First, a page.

The Ambush: At about 10 PM on Friday May 21, 1971, NYPD Officers Waverly Jones and Joseph Piagentini were returning to their car on foot after responding to a 911 call. The caller reported a disturbance from Colonial Park Houses on W. 159th St (now called the Rangel Houses), and investigators later determined that the report was a trap intended to lure officers into area to be ambushed. Jones and Piagentini parked their squad car on W 155th street, which is elevated above the riverbank after crossing the Harlem River as the Macombs Dam Bridge. A set of stairs leads down to ground level off of W 155th street, which the officers used to get to Colonial Park Houses.
(Google Earth) The Colonial Park Houses are in the distance, and the stairs are in the lower right of the image. The patrolmen likely parked close to where this picture was taken from, and went down the stairs to respond to the call.
When they were walking back to the stairs to return to their car, they were ambushed from behind. Jones was shot four times. The first round was fired from no more than six inches away and struck him in the back of the head, killing him immediately. Three more shots hit him before he fell: one in the neck, the next in the lower back, and the last in the thigh. Piagentini was shot a total of twelve times by two different .38 revolvers, and once by the same .45 handgun that killed his partner. He survived long enough to be rushed away in a police car to the Harlem Hospital, but was dead by the time they arrived.
The Site: 155th Street, where Jones and Piagentini parked their car, is considered the northern border of Harlem. Since the Great Migration around the turn of the 20th century, this area has arguably been the most important site of African American culture and development. The history of Harlem encapsulates the enormous complexity of racial dynamics in America in the 20th century: the artistic and political achievements of the Harlem Renaissance, the 1935 Race Riot, civil rights activities like Malcom X’s famous speech about fair representation at the Audubon Ballroom on Feb. 15, 1965, his assassination there a week after, and the murder of Jones and Piagentini less than a decade later. The 911 call that the two policemen were responding to was placed from one of nine X shaped apartment buildings constructed in the early 1960s, which stand on the site of several long-demolished Harlem tenements.
There is nothing marking the place where Jones and Piagentini were murdered, and nothing on the landscape reminds passersby of the crime that took their lives. Their deaths have become a small detail in the checkered past of New York race relations, and their lives are not remembered through commemoration or dedication because of the painful and unresolved dynamics that motivated their killers. This should be changed because confronting and analyzing our collective past through sites of memory, especially painful ones, is the best way to learn from and be cautious of violence (Schudson).
The Black Liberation Army and the Killers: After four years that included a lengthy manhunt, interrogation and interviews, evidence collection, legal procedures, and a mistrial resulting from a hung jury, Herman Bell, Albert Washington and Anthony Bottom were found guilty of homicide in the first degree of the two police officers on April 10, 1975. All three were members of the Black Liberation Army, a somewhat nebulous militant offshoot of the Black Panther Party that formed when the BPP began to dissolve in the late 1960s.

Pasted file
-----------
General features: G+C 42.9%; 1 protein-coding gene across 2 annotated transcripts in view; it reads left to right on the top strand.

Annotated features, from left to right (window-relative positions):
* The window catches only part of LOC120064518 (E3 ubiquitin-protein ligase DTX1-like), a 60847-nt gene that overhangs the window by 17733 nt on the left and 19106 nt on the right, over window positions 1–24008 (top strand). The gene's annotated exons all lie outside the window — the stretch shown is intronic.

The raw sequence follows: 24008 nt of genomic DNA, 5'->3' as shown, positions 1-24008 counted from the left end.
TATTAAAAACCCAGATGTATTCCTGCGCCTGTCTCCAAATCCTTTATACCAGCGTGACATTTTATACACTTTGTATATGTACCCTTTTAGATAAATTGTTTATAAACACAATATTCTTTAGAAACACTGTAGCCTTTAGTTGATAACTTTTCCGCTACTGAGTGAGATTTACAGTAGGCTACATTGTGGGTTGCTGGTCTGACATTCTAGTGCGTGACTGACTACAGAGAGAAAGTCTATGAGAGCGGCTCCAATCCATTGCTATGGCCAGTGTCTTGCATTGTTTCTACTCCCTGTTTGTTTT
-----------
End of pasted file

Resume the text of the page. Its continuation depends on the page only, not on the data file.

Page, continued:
The BLA’s stated mission was to “take up arms for the liberation and self-determination of black people in the United States”(TRAC). The Fraternal Order of Police blames the organization for the murder of 13 officers between 1970 and 1976. Assata Shakur, a grassroots member of the BLA who was convicted for the 1976 murder of a New Jersey state trooper, wrote in her autobiography, “… the Black Liberation Army was not a centralized, organized group with a common leadership and chain of command. Instead there were various organizations and collectives working together and simultaneously independent of each other”(Griego). This is one reason that it is not clear what the leadership structure of the BLA looked like, or whether the murders of Jones and Piagentini were organizationally linked to similar killings of NYPD officers during the same time frame.
The Legacy: Bell, Washington, and Bottom were all sentenced to 25 years to life in prison. Washington died of cancer in prison in 2000, but the other two are still alive and in custody, and have been denied parole several times.
Back row: (L-R) Albert Washington, Gabriel Torres, Anthony Bottom Front row: (L-R) Herman Bell, Francisco Torres before the first trial that ended in a hung jury. The Torres brothers were not tried in the retrial.
The current climate of racial tension and violence closely mirrors the America in which Bell, Washington, and Bottom were convicted. The Black Panther Party is similar in terms of mission to the Black Lives Matter movement, though BLM is more of a social movement than an organization. Radical anti-police violence has occurred recently outside of BLM in the same way the BLA committed acts of violence outside the structure of the Black Panthers. Most of these attacks have been perpetrated by individuals who feel that not enough is being done to liberate oppressed people, a sentiment expressed by Micah Xavier Johnson, the shooter who killed five Dallas TX officers last July.
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